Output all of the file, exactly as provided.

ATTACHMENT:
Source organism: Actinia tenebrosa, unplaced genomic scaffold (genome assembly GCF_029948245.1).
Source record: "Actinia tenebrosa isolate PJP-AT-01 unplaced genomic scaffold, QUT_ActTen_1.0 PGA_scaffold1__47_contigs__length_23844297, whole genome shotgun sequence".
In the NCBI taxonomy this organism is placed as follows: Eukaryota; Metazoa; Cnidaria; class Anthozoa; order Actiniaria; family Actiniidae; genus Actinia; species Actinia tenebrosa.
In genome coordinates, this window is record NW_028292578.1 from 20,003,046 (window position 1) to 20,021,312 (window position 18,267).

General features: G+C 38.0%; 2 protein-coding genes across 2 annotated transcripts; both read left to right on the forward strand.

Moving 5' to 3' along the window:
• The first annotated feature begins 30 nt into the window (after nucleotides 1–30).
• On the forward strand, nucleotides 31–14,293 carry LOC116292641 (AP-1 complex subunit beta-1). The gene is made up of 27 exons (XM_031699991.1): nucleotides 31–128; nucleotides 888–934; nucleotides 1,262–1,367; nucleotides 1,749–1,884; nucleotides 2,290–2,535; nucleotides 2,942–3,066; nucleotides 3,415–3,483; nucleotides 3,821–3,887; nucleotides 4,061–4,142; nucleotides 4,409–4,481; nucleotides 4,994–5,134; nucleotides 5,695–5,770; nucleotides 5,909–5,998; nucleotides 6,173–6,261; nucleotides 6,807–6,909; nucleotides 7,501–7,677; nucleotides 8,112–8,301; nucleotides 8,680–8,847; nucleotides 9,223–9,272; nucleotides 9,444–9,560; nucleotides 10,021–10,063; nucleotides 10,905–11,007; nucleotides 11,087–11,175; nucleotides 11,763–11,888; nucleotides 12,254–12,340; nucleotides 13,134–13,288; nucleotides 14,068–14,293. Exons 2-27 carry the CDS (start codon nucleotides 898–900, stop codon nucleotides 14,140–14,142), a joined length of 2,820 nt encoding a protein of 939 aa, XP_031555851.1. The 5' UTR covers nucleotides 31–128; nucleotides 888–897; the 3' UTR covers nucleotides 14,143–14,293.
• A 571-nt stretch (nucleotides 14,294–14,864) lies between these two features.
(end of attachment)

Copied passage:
Source organism: Actinia tenebrosa, unplaced genomic scaffold (genome assembly GCF_029948245.1).
Source record: "Actinia tenebrosa isolate PJP-AT-01 unplaced genomic scaffold, QUT_ActTen_1.0 PGA_scaffold1__47_contigs__length_23844297, whole genome shotgun sequence".
In the NCBI taxonomy this organism is placed as follows: Eukaryota; Metazoa; Cnidaria; class Anthozoa; order Actiniaria; family Actiniidae; genus Actinia; species Actinia tenebrosa.
In genome coordinates, this window is record NW_028292578.1 from 20,003,046 (window position 1) to 20,021,312 (window position 18,267).

General features: G+C 38.0%; 2 protein-coding genes across 2 annotated transcripts; both read left to right on the forward strand.

Moving 5' to 3' along the window:
• The first annotated feature begins 30 nt into the window (after nucleotides 1–30).
• On the forward strand, nucleotides 31–14,293 carry LOC116292641 (AP-1 complex subunit beta-1). The gene is made up of 27 exons (XM_031699991.1): nucleotides 31–128; nucleotides 888–934; nucleotides 1,262–1,367; nucleotides 1,749–1,884; nucleotides 2,290–2,535; nucleotides 2,942–3,066; nucleotides 3,415–3,483; nucleotides 3,821–3,887; nucleotides 4,061–4,142; nucleotides 4,409–4,481; nucleotides 4,994–5,134; nucleotides 5,695–5,770; nucleotides 5,909–5,998; nucleotides 6,173–6,261; nucleotides 6,807–6,909; nucleotides 7,501–7,677; nucleotides 8,112–8,301; nucleotides 8,680–8,847; nucleotides 9,223–9,272; nucleotides 9,444–9,560; nucleotides 10,021–10,063; nucleotides 10,905–11,007; nucleotides 11,087–11,175; nucleotides 11,763–11,888; nucleotides 12,254–12,340; nucleotides 13,134–13,288; nucleotides 14,068–14,293. Exons 2-27 carry the CDS (start codon nucleotides 898–900, stop codon nucleotides 14,140–14,142), a joined length of 2,820 nt encoding a protein of 939 aa, XP_031555851.1. The 5' UTR covers nucleotides 31–128; nucleotides 888–897; the 3' UTR covers nucleotides 14,143–14,293.
• A 571-nt stretch (nucleotides 14,294–14,864) lies between these two features.